• Vol. 08
  • Chapter 09

Al Dente

It is still in the old loam kitchen. Sitting with her legs wide apart, Grandma is kneading vigorously dough. Lips compressed tightly, she remains silent as usual. Grandma doesn’t like music. Therefore the radio is turned off too. The only sound is the creaking of the old table beneath the pressure of her floury hands. I watch her quietly. Grandma sprinkles the surface of the table with flour, takes an ancient rolling pin and rolls the dough to an even circle. My gaze follows her old, dry, mealy hands. Though Grandma doesn’t talk much, her hands are magical. I’m sure of that. Her apron is stained. Sometimes she conjures candy out of the pocket of this stained apron. I’m hoping for that. Instead she furls the thin uneven oatcake into a roll. Outside a chicken is cackling, a dog barks somewhere.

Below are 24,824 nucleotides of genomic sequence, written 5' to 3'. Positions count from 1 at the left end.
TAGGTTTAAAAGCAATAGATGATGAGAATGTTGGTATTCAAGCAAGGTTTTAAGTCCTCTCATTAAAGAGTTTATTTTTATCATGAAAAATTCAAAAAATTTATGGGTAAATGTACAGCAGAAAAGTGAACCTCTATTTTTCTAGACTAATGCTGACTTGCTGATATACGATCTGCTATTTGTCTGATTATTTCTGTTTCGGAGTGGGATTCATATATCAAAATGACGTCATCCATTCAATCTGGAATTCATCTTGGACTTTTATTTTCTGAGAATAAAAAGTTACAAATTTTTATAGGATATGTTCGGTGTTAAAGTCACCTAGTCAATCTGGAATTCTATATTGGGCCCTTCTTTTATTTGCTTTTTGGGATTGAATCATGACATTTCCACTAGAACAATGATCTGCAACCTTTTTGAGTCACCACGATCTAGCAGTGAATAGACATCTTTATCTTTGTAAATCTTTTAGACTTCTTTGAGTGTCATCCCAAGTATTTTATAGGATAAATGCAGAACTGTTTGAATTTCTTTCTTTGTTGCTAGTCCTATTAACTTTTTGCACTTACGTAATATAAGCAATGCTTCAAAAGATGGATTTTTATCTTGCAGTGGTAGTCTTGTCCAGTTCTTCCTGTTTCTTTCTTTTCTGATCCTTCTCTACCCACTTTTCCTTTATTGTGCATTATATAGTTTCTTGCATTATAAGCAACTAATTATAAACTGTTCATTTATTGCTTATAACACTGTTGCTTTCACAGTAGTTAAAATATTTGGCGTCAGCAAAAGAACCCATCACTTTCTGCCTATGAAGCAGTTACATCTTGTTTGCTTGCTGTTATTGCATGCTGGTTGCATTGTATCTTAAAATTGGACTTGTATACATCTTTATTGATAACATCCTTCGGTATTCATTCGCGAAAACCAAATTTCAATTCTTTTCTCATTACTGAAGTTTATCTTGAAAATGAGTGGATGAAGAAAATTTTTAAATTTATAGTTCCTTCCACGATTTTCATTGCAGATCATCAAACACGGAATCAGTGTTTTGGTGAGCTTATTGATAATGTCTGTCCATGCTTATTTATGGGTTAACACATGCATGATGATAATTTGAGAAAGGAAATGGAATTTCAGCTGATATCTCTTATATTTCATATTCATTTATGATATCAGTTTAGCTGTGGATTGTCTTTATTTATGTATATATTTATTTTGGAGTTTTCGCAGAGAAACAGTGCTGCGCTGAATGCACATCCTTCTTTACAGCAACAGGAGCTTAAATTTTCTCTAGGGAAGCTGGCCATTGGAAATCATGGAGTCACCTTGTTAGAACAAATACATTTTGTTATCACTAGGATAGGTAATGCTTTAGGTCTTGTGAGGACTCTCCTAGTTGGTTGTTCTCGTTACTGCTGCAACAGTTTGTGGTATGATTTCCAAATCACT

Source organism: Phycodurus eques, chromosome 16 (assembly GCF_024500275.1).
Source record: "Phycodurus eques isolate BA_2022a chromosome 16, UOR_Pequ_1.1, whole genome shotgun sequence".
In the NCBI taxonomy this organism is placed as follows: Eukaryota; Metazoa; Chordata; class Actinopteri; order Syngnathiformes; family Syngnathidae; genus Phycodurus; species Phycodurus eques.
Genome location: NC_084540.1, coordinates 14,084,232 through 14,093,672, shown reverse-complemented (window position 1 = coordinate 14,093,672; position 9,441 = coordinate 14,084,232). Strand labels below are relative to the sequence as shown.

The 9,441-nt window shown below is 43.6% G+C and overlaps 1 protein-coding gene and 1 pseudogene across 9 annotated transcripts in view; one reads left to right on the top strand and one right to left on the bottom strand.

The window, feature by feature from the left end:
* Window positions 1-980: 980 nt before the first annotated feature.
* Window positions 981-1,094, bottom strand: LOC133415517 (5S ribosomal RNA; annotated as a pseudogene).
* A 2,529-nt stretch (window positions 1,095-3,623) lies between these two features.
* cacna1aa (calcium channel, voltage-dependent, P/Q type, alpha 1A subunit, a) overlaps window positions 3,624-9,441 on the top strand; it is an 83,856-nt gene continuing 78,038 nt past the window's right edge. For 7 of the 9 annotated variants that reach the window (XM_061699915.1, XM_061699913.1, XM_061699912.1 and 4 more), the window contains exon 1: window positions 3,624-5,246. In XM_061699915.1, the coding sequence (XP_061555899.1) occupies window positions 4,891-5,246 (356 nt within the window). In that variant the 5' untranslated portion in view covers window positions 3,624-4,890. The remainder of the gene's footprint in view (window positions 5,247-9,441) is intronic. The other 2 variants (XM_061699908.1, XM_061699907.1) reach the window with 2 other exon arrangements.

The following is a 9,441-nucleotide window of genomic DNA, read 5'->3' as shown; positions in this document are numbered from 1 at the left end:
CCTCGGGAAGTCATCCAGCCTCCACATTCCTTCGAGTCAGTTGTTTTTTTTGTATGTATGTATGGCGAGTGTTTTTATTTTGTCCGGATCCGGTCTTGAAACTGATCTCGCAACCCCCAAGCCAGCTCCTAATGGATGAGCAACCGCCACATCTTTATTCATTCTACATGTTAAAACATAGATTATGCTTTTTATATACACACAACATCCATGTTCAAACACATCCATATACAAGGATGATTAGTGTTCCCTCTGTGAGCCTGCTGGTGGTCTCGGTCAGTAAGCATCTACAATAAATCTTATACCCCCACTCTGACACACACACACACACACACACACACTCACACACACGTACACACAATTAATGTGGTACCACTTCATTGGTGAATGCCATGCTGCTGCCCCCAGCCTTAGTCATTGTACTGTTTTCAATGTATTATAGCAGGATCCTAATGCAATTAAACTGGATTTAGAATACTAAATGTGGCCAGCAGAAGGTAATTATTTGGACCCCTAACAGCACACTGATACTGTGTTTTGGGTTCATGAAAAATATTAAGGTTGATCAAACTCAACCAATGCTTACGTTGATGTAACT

I draw myself away from the memory and sit again at the table of a restaurant somewhere in the now. You sit on the opposite side. A band is entertaining the guests with folk music. I look at the perfectly identical noodles on the plate in front of me. They come in various fancy shapes like spirals, little bow ties or shells with dulcet names like farfalle, rigatoni, and conchigli. Ironically they all taste the same. Perfect rubber referred to as “al dente”. I laugh a little joyless laugh contemplating the irony. You raise quizzically your right eyebrow: “What are you thinking of?” I think of Grandma’s noodles, crooked and varying in length. I think of their intense taste. I remember the quiet loam kitchen. I think of the flawless mass produced “al dente” pasta. I think about us. We may not be perfect but we too are too similar, too shockingly similar. A mass production of obedient robots. “Thank you were much, it was delicious!” I reply smiling brightly. Anything else would be disruptive.